The Draft Law “On Television and Radio” aroused unpreceded in Armenia interest and legislative activity of journalistic community, so the legislators should not try to disguise their reluctance to take into consideration the initiative “from below” as absence of such.

The absence of protest actions immediately after the adoption of the Law is also easy to understand. It was rather reasonable to hope that the President of Armenia will not sign the document that contradicts the international requirements, the RA legislation, and, in many points, even itself. These expectations were not fulfilled, yet the Law was submitted to the Constitutional Court, and the “hope address” was transferred there, too. Unfortunately, the Constitutional Court found it possible to consider only the statutes that referred to the distributions of the competence of the legislative and executive bodies in the regulation of broadcasting sphere. The Law did not get any more democratic or any closer to the real needs of society after the Court verdict. It is this circumstance, and not the above mentioned Seminar, organized by OSCE, Council of Europe at the assistance of Yerevan Press Club and Internews Armenia, that prompted the strike of broadcasters.

The attempts to present the time coincidence of these events as an “international plot” against the National Assembly is also eloquently displaying the level of the authors of these “revelations”. The date of the Seminar had been fixed in advance, and the hearings at the Constitutional Court had initially been scheduled for December 29. Thus, none of the Seminar organizers could have brought the date closer to the hearings in the Court.

In general, the discourse on the unacceptability of “pressure” on behalf of the international organizations at the Armenian legislators, protests against “interference into the interior affairs of Armenia” look rather curious. It appears that we do want to be proud of membership in the Council of Europe, to go at the expense of the latter to Strasbourg, to participate in the work of PACE. But we find it beyond our parliamentary selves to take into account the recommendations of the experts that introduce no special demands to the RA legislation but only compare the Armenian laws and the international documents (signed by ourselves) and pay attention to the apparent discrepancies!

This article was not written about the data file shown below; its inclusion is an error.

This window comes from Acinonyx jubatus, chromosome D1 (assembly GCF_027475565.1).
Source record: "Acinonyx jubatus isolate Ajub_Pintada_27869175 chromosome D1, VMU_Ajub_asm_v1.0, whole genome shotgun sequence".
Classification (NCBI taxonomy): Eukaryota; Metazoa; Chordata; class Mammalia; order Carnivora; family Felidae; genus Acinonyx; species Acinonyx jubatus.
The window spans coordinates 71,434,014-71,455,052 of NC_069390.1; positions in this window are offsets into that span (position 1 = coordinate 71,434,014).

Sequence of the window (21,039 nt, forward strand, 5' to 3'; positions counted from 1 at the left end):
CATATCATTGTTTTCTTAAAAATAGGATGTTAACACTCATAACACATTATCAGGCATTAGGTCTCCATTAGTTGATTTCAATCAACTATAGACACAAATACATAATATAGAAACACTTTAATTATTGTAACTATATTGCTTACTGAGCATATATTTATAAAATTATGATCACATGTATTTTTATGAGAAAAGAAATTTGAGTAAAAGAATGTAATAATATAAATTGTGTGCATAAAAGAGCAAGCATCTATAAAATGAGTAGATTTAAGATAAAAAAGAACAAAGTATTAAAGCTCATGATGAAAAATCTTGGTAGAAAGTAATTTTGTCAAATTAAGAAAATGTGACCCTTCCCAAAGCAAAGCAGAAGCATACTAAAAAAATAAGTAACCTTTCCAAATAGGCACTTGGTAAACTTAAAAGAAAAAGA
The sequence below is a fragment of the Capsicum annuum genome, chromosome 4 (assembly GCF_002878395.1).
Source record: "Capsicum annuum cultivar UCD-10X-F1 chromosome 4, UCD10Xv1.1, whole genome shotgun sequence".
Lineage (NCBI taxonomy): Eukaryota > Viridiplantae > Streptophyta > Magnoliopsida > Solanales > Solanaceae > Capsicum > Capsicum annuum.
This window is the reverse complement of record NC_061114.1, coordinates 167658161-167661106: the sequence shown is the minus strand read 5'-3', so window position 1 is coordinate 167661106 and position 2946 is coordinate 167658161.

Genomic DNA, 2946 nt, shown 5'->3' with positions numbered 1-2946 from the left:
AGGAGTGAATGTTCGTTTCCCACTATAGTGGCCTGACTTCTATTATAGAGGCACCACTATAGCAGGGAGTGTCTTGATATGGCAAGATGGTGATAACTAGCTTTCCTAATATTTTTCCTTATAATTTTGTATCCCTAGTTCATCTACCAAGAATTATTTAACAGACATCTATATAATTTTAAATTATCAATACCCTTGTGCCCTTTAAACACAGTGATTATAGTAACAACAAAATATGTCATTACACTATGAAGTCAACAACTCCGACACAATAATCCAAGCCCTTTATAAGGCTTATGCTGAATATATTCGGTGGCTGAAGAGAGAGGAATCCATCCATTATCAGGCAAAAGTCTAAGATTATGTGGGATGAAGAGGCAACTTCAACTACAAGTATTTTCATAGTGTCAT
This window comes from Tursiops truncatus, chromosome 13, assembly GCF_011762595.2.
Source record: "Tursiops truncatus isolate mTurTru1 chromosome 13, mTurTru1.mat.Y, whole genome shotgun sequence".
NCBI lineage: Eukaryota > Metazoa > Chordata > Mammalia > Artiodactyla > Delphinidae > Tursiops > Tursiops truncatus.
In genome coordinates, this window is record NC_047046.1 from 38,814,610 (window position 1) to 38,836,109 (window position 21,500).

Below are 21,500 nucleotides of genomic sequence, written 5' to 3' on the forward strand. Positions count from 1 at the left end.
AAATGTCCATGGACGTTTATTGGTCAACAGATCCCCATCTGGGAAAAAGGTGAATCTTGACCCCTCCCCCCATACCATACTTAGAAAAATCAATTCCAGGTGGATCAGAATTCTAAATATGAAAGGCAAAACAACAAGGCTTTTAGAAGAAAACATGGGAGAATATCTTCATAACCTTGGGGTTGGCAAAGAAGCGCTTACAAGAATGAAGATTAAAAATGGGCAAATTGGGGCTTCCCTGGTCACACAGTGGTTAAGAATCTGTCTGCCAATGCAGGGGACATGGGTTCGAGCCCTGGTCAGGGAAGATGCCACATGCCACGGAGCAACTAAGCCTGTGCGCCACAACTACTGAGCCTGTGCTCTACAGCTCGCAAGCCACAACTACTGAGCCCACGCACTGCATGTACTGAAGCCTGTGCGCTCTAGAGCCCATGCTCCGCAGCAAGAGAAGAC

The climax of the defensive strategy of some NA deputies was another “major revelation”: Yerevan Press Club had received a grant to develop an alternative draft law, that is why it is so diligent, and the parliamentarians had received no grants! It is interesting what are the rather big material resources of Armenian Parliament and the over 2 million USD, annually allocated by the state budget for NA current expenses, intended for, if not for law-making?

As to YPC, this organization has received no special grants for developing specific draft laws, and moreover, to pushing them through in every possible way. It is a part (and not the most important one, also) of some financed YPC programs to contribute to the improvement of media legislation. This allows YPC to merely pay the services of one legal adviser. Other members of YPC “legislative” group work on a voluntary basis, and yet have submitted to the Parliament 6 rather satisfactory draft laws. Moreover, the media representatives who announced the strike against the Law have no financial interest in defending the initiatives of YPC, they are governed by considerations that have nothing to do with grants!

It seemed that the draft laws developed by Yerevan Press Club were to be taken as assistance to the members of Parliament, “deprived of sponsors’ affection”. However, it proves to be the contrary… Does such mentality correspond to the declarations made by certain deputies about their good will and respect towards public opinion?